Apple Intelligence Feels Like Just Another Spellcheck

Apple’s approach to generative AI feels unoriginal and surprisingly tasteless coming from a company known to be the exact opposite.

Apple Intelligence is coming to the iPhone and other Apple devices such as the iPad and Mac in fall ...

Even Apple couldn’t escape the mediocrity of generative artificial intelligence. At WWDC 2024, Apple Intelligence, the company’s plan for a comprehensive integration of AI into iOS, iPadOS, and macOS, felt incredibly bolted on and more than a little tacky.

Apple has the difficult task of not only acting as the mainstream introduction of AI to billions of people, but also being a facilitator in a way that’s consistent with its stated concerns for privacy and security. However, my frustration with Apple Intelligence is that beneath its clever privacy and security-focused architecture, it offers little that’s new, and a lot of ideas that play into the worst impulses of AI-pushers, particularly its ability to produce lackluster images and text as a replacement for actual creativity.

There’s a good chance Apple Intelligence will work better and be easier to use than anything Microsoft Copilot or Google Gemini can do currently. Apple is great at designing things normal people can use, but that doesn’t mean what the company will offer this fall as part of a “limited beta” won’t miss the mark. Based on what Apple announced at WWDC 2024, the company hasn’t made AI any more essential; it’s just made it more secure.

Apple Intelligence Disregards Creativity

How is Image Playground supposed to make people who design stickers for iMessage feel?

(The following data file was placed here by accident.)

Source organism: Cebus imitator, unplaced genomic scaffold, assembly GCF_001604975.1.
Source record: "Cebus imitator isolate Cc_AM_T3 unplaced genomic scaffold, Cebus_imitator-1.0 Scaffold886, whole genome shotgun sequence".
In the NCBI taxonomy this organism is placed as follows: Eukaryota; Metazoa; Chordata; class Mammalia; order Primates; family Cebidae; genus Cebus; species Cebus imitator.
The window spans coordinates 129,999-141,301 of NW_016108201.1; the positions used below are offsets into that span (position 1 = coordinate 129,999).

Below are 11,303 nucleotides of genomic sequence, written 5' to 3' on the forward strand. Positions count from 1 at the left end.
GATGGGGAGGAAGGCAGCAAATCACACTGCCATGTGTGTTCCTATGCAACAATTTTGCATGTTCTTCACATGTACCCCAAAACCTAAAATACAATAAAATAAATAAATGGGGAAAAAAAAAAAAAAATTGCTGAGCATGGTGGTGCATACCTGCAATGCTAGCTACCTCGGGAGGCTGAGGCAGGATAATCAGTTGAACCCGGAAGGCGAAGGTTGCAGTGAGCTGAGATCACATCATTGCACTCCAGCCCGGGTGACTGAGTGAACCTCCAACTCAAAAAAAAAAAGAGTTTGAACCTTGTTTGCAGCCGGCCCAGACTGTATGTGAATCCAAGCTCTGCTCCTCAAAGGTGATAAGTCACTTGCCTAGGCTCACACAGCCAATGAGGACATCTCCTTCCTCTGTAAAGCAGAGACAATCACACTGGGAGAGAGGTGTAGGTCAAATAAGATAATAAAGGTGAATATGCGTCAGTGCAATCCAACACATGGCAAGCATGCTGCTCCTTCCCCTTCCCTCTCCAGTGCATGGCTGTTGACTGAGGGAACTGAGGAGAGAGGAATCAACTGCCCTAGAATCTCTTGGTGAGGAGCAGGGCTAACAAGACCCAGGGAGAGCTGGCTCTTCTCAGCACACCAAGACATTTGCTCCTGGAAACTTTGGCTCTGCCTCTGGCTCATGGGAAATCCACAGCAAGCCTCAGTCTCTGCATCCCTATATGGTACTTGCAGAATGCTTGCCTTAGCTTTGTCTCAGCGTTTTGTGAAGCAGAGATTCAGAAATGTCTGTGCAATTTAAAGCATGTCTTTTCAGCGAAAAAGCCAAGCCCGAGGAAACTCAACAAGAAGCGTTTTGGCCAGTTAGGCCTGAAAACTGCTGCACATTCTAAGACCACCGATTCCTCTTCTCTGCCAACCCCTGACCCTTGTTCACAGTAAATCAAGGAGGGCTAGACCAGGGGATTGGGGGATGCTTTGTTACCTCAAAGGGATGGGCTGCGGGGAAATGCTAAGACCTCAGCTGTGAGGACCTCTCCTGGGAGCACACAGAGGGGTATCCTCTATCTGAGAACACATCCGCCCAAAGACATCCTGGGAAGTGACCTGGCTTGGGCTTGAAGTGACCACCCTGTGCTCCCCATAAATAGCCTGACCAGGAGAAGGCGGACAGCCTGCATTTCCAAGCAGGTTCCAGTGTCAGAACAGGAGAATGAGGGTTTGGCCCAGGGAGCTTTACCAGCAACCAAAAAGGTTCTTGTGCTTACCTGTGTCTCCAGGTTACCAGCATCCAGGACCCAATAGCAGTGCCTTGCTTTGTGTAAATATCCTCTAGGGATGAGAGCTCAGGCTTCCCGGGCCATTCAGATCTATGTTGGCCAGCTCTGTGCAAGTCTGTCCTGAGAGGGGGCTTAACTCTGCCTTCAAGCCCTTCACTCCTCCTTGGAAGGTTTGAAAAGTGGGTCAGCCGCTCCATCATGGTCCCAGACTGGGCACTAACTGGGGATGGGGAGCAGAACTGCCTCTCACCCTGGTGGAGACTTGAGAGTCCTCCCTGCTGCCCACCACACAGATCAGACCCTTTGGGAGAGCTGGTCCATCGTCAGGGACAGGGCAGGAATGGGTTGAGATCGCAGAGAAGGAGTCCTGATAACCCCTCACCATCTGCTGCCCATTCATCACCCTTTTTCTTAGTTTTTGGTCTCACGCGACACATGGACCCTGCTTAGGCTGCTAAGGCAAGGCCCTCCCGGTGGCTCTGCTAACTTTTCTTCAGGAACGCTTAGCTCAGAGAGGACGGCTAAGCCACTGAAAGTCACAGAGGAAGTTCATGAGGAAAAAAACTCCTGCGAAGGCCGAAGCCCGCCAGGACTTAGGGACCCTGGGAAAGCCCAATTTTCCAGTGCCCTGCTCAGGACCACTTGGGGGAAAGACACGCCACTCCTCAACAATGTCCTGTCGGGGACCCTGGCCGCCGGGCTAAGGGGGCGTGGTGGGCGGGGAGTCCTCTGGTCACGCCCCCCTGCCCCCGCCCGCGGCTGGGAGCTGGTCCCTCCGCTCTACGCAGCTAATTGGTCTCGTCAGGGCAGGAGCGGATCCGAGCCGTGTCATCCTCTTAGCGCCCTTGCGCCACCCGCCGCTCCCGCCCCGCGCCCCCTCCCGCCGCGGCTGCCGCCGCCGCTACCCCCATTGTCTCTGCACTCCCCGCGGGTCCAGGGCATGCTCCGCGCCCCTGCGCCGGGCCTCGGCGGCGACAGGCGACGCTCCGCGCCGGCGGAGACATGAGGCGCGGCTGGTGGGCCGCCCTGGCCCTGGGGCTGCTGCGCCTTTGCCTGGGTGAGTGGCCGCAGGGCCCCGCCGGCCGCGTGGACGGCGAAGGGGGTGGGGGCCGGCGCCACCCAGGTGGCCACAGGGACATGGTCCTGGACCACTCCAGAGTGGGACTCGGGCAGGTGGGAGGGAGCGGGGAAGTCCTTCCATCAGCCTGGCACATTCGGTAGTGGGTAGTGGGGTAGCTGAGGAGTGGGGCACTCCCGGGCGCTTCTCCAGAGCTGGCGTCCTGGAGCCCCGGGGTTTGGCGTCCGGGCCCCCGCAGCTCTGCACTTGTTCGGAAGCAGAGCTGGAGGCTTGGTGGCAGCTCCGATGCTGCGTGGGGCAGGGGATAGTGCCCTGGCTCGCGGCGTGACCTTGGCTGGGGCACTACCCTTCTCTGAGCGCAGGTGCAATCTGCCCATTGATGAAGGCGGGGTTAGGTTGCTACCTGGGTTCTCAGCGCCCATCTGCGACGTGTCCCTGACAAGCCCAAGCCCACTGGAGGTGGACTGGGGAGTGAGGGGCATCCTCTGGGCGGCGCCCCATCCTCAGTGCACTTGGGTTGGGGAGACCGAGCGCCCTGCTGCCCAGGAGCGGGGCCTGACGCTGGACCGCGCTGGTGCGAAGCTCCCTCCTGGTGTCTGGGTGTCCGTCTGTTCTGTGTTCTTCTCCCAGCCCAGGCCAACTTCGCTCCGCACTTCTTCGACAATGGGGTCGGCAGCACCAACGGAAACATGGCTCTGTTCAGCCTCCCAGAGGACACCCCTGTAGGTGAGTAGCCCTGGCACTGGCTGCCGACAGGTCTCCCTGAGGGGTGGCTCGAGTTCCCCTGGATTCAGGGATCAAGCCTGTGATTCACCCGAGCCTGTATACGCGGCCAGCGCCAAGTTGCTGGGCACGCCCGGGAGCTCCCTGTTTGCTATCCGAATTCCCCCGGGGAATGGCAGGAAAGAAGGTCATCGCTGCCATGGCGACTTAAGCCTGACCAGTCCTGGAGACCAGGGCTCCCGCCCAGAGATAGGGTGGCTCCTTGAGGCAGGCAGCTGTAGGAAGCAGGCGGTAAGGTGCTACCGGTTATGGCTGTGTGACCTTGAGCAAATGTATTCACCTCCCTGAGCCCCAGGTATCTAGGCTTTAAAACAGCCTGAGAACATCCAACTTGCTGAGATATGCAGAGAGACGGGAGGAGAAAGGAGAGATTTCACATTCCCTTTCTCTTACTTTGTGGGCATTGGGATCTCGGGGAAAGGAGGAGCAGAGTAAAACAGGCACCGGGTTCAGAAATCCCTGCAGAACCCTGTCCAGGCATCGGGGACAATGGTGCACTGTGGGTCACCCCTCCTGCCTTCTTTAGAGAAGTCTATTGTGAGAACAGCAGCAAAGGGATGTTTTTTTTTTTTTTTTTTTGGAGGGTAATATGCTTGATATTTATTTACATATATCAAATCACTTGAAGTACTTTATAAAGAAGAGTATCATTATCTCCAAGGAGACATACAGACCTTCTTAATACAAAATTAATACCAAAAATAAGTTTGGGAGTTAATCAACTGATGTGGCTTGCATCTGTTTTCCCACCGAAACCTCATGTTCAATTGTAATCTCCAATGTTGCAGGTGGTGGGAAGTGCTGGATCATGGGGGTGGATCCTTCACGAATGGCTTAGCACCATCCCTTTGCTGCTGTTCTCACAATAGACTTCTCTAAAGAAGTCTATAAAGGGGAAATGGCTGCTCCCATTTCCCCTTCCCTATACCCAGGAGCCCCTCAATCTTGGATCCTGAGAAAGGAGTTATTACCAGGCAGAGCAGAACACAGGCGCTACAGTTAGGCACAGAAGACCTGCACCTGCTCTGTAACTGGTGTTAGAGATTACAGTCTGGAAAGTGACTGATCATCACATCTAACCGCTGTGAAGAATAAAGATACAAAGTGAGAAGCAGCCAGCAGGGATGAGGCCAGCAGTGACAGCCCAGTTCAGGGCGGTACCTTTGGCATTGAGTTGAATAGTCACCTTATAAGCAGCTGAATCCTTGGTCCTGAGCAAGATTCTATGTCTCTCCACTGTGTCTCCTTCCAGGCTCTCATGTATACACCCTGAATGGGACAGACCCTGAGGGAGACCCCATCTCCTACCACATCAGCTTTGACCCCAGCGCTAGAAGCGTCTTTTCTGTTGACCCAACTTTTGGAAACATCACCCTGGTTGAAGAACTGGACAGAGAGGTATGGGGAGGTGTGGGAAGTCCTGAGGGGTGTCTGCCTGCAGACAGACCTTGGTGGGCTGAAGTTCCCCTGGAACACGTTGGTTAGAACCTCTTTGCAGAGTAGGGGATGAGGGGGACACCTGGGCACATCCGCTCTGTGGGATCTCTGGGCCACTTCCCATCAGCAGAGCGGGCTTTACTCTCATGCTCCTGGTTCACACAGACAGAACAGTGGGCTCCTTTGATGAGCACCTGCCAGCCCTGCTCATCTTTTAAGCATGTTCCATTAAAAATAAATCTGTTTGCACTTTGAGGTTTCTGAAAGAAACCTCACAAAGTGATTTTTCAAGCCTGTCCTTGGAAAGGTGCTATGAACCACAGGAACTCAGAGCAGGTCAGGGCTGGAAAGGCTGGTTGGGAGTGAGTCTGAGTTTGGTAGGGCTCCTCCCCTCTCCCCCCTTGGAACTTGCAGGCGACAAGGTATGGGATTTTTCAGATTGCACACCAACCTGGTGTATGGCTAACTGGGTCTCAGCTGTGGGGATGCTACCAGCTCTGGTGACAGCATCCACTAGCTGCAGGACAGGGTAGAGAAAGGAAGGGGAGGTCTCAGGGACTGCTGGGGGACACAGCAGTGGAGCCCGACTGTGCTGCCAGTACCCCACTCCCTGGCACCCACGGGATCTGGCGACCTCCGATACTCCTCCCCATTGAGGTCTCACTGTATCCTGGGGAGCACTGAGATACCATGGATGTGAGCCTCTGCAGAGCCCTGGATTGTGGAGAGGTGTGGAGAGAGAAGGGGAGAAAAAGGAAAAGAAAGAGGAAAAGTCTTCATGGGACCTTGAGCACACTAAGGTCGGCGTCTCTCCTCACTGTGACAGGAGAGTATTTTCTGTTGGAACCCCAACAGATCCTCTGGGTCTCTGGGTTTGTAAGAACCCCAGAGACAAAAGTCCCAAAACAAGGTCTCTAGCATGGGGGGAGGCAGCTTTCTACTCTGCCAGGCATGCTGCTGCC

Do you remember the M4 iPad Pro? In the haze of dozens of new software features at WWDC 2024, it can be easy to forget that Apple released new iPads only a month ago. The new iPad Pro is “the thinnest Apple product ever,” and to convey that idea Apple created an ad to underline the point. In it, a hydraulic press compresses dozens of recognizable symbols of art, entertainment, and productivity, including paint, an arcade cabinet, dozens of instruments, an old typewriter, and rubber balls shaped like emoji for some reason. After crushing everything flat, when the press lifts up, the ultra-thin iPad is underneath, seemingly suggesting, “all of your favorite things can be done on the iPad, whether they’re for fun or work.” Simple, right?

That’s not at all how many people — including actors Huge Jackman and Justine Batemen — reacted to the ad. Apple wasn’t riffing on a popular type of TikTok video, according to critics, it was crushing creativity and replacing it with its glass slab. The company was embodying all the stereotypes we have about Silicon Valley “disrupting” art and entertainment. With one tasteless commercial, Apple painted itself as just as out of touch as any other AI company. Regardless of the original intention, Apple apologized and walked back plans to run the ad on TV (though, it’s still on YouTube with over 3.2 million views). Everything cooled down.

How are people who use Apple’s devices to create art supposed to feel that the company is building in AI-powered tools it claims are capable of replacing them?

My immediate reaction to the iPad ad wasn’t disgust, but I can see why people felt sick to their stomachs, and I think if you felt that way about the video, your worst fears will be vindicated with Apple Intelligence. Besides major improvements to how Siri works, Apple Intelligence is otherwise filled to the brim with the text and image generation features that feel just as bad as anything offered by Microsoft, Google, or OpenAI.

Image Playground, which lets you generate images based on a description or set of concepts (beach, winter, love, etc.), creates nightmarish illustrations for you to slap into messages, documents in Pages, and basically anywhere else. Writing Tools, which can rewrite text to be more awkwardly concise, casual, professional, or poetic, is available anywhere you can place your cursor. Both are impressive in the sense that they can happen on-device, but by no means are they capable replacements for actually drawing or writing.